"The tragic reality is that very few sustainable systems are designed or applied by those who hold power, and the reason for this is obvious and simple: to let people arrange their own food, energy and shelter is to lose economic and political control over them. We should cease to look to power structures, hierarchical systems, or governments to help us, and devise ways to help ourselves." - Bill Mollison

Monday, June 22, 2009

Out With The Old

Our last spaghetti squash and carrots were grated raw into a salad last night. As challenging as last years adventures in subsistence were we still managed to fully stock our root cellar and other food storage areas.

It has been our privilege to dine on a diverse variety of fruits, vegetables, and wild edibles since the end of last July. The spaghetti squash in the picture was harvested the first week of October I believe... not bad. Still in good shape and of decent flavor we decided it was only fitting that we consume this cucurbit in it's most natural state.

We are not out of potatoes yet and should have enough to get us through until the new ones magically appear in a couple weeks. Overwintered green onions are still plentiful, but beets are a distant memory. It never ceases to amaze me how well/long some of these crops can hold up if stored properly.

"All plants are our brothers and sisters. They talk to us and if we listen, we can hear them." - Arapaho

8 comments:

Stefaneener said...

Every once in a while I think about root cellaring but I'm not sure it's for me.

You all are really an inspiration, though.

Silke said...

How amazing that you get to eat last year's harvest for so long without canning or preserving some of it. How do you store your green onions to have them still looking so fresh? I wonder what people do here in this area? Root cellars seem to be out of the question. We don't even have basements with the high ground water levels... You ARE an inspiration! :) Silke

Mr. H said...

Stefaneener,

Thanks, if you ever decide to "root cellar" anything let me know as I would be more than happy to give you a few pointers.

Mr. H said...

Silke,

We store our "green" onions by leaving them in the ground and in the spring they come back to life. It works out great as we are usually running low on dry storage onions at that point.

There are as many inovative ways to store crops as there are vegetables, every local has slightly different methods depending on various conditions. I bet there is a lot of people that store food in Georgia.

I was wondering if you have come accros any German gardening blogs as there seems to be such similarities between what is grown in Germany and what we grow in our little Idaho gardens. I have looked and not found much information online. I wonder if it is because rural Germany does not have internet access? If you come across any such blogs or sites I would love it if you passed the information on to me...It does not matter if they are written in German or English. Thanks.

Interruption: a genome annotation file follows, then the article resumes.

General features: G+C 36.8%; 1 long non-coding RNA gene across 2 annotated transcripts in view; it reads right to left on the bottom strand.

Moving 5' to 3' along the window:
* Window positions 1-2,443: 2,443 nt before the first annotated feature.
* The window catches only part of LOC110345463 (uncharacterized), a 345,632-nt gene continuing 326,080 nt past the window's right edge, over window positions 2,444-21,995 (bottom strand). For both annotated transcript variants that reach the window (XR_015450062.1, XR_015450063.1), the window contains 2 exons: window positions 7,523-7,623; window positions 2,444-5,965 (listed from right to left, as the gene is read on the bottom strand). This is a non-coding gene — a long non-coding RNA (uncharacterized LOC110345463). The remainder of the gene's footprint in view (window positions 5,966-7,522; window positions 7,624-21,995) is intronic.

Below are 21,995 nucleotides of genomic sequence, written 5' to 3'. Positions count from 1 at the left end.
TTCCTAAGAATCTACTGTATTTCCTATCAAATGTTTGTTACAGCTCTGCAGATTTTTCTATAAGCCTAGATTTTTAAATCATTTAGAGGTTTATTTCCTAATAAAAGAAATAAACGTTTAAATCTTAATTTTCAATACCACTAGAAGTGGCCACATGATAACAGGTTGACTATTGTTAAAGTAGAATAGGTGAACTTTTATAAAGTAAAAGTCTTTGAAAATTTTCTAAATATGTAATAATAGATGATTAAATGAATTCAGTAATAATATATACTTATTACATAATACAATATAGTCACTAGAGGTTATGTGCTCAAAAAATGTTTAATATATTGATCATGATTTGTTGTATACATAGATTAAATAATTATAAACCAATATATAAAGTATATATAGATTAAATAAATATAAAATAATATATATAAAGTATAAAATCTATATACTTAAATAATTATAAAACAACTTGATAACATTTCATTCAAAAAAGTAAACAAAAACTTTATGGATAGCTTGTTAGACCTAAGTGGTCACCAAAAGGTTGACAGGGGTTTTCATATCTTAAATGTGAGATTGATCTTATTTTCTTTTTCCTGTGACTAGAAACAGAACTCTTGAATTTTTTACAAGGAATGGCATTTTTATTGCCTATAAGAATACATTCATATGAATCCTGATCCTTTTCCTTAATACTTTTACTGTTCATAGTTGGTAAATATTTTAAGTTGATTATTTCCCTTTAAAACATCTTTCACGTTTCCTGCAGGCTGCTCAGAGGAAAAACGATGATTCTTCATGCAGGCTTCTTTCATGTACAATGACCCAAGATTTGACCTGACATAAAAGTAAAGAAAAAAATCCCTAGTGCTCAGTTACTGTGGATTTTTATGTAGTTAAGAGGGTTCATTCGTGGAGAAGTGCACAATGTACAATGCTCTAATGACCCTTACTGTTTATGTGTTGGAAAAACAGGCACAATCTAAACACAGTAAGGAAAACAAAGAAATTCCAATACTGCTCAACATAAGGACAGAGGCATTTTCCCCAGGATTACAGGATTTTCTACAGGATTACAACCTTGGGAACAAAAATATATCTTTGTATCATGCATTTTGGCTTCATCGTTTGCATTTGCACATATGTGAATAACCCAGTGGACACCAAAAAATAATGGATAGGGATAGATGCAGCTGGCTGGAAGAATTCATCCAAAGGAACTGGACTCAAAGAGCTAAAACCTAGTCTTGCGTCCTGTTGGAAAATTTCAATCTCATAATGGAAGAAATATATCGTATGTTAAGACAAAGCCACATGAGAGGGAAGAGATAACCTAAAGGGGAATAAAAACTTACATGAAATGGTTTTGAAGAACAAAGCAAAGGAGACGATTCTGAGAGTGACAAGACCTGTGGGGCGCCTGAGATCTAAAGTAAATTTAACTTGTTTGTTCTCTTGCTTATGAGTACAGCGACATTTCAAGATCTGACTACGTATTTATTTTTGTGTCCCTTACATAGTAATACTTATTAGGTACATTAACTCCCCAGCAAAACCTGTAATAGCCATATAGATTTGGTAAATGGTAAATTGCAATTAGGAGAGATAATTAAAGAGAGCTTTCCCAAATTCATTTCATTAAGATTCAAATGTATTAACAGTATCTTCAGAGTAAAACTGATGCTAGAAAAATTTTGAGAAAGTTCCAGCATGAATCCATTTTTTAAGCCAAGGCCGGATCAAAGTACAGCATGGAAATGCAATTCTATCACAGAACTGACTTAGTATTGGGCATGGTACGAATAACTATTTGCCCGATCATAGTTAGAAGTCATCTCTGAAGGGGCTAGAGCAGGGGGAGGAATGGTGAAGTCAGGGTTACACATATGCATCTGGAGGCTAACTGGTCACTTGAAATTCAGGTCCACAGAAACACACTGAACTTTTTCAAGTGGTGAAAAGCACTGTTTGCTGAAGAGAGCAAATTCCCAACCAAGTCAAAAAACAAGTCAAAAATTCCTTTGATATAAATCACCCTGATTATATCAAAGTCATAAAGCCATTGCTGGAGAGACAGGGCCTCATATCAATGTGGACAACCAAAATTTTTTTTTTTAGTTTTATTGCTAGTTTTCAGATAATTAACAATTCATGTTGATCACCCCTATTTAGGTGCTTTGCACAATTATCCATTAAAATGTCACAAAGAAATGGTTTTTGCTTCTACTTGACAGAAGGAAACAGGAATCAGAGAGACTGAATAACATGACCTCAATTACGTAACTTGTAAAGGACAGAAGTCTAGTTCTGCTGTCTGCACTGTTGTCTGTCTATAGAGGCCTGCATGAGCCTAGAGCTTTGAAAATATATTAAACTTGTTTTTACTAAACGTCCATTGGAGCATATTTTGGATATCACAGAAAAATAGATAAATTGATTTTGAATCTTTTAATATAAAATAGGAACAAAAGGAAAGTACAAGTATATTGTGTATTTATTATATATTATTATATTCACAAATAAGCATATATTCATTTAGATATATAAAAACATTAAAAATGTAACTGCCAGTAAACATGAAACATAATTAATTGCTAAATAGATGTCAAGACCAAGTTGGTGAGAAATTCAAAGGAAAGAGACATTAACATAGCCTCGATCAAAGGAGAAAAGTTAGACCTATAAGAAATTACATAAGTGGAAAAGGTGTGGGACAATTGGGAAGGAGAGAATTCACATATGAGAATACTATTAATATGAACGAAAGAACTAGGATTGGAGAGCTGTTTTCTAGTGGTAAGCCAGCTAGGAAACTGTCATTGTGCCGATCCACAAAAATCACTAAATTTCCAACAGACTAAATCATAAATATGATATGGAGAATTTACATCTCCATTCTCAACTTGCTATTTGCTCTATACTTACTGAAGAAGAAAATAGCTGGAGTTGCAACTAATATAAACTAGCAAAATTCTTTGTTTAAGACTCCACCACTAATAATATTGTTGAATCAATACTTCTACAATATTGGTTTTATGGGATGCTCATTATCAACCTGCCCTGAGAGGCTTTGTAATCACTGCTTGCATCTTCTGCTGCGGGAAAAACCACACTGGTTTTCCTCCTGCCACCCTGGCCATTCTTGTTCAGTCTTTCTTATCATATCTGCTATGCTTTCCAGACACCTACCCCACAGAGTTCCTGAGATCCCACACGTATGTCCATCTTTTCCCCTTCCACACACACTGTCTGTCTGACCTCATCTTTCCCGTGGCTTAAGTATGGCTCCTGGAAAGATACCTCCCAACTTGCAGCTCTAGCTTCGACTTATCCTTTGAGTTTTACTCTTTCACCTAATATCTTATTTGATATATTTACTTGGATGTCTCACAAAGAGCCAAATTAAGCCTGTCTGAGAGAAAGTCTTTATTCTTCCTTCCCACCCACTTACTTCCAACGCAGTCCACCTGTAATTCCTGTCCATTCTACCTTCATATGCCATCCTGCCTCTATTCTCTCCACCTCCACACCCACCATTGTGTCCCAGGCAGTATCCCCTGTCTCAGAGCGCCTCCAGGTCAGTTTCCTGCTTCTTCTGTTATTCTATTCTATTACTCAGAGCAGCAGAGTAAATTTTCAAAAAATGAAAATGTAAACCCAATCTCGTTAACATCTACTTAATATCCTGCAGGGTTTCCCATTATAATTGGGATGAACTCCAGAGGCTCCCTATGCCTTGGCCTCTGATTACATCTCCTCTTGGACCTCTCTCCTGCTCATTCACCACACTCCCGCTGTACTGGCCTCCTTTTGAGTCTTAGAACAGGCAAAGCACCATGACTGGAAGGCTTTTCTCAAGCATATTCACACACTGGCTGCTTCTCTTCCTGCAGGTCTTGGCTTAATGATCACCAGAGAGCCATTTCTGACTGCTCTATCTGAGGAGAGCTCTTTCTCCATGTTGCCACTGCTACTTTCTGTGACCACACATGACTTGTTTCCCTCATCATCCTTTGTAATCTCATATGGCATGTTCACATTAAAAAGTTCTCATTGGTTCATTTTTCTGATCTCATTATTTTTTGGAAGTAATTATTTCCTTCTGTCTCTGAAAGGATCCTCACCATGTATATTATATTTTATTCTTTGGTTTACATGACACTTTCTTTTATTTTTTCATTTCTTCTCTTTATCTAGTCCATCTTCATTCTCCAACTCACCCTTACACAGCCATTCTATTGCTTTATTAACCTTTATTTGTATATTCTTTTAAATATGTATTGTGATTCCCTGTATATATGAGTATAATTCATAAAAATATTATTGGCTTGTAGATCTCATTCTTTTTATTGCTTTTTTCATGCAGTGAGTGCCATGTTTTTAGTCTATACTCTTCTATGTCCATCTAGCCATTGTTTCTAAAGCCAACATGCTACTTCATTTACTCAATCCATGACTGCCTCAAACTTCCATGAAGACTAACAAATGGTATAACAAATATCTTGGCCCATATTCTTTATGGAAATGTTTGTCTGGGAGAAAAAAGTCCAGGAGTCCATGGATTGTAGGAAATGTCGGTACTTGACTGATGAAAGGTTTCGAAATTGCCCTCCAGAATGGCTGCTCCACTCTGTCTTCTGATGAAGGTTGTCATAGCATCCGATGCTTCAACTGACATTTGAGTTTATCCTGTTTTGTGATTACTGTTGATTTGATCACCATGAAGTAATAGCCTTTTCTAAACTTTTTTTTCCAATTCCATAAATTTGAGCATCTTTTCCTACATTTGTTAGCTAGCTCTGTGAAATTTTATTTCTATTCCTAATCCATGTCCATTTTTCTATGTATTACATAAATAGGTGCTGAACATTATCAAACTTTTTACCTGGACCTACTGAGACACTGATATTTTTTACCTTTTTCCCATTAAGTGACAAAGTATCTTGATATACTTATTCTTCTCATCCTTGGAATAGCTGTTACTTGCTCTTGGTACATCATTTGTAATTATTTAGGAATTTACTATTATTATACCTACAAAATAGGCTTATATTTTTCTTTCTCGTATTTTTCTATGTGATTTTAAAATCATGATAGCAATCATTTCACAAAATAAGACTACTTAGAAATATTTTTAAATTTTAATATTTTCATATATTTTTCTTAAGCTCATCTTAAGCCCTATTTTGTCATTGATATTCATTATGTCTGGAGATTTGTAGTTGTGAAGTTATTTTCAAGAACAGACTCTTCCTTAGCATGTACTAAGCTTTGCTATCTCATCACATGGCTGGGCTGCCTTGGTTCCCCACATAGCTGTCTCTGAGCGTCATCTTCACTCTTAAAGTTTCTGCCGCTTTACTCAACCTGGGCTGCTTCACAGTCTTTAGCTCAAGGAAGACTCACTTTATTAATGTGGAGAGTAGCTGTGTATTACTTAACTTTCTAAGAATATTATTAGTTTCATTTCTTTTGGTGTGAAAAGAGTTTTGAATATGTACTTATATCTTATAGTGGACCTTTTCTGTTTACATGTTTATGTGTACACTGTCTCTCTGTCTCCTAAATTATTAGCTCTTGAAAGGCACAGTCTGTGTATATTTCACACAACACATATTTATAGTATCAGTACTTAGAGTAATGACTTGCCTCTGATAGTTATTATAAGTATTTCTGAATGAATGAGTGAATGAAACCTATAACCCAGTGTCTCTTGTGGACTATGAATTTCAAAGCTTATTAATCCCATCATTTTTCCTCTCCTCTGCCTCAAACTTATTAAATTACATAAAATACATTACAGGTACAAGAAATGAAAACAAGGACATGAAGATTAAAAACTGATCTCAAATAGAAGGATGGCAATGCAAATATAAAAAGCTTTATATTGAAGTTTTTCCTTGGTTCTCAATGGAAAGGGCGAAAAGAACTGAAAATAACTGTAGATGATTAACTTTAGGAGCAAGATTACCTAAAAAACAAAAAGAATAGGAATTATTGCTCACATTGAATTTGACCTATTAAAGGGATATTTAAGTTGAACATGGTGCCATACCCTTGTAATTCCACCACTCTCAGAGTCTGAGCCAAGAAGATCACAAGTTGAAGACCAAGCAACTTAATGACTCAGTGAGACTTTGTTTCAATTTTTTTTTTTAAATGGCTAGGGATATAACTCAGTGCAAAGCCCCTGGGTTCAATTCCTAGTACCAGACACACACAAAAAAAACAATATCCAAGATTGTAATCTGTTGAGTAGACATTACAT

Robin said...

Okay, you lured a lurker out of the crack with the German gardening query. Unfortuantly I don't have any answers for you, but I would love to hear of any sites you find. My grandmother came from a farm in the German countryside on the Rhine. I have been wondering lately what they might have grown and preserved. The one thing I do know is that being a peasant girl meant she went to school with goose fat spread on brown rye bread, while the town children had buttered white bread for lunch.

Mr. H said...

Hi Robin,

I am always interested in the old way of life whether in America or Germany. Your grandmother was certainly better off with the rye bread for sure.

I did find this partial article that goes over a few of the crops grown in old Germany and would imagine they were similar to that which was grown in your grandmother's time.
http://www.grantvillegazette.com/article
s/Parsley__Sage__Rosemary_and_Thyme__Gar
dening_and_G

You will have to type this url in for it to work, for some reason it will not copy and paste.

If I find any more relivant information I will note it in the comment section of this post.

Thanks for stopping by,

Mike

Silke said...

Hi Mike,

Here are some German Garden blogs I just found (in German). I don't really know how good they are. If you need any help with translating, feel free to e-mail me at powers-studio.silke@comcast.net.

http://www.hobby-garten-blog.de/
http://www.bauerngarten-glambeck.de/
http://www.gartenblog.info/
http://www.hofgeschnatter.de/startseite/home..../
http://www.fiefhusen.de/
http://hofsanierung.blogg.de/
http://www.kleinsthof.de/
http://www.fabio-angeli.de/html/2009.html
http://blog.tomatenundanderes.at/

I hope you can find something good among these... :) Silke

Mr. H said...

Silke,

That's great I can't wait to take a look at them. You are the best!

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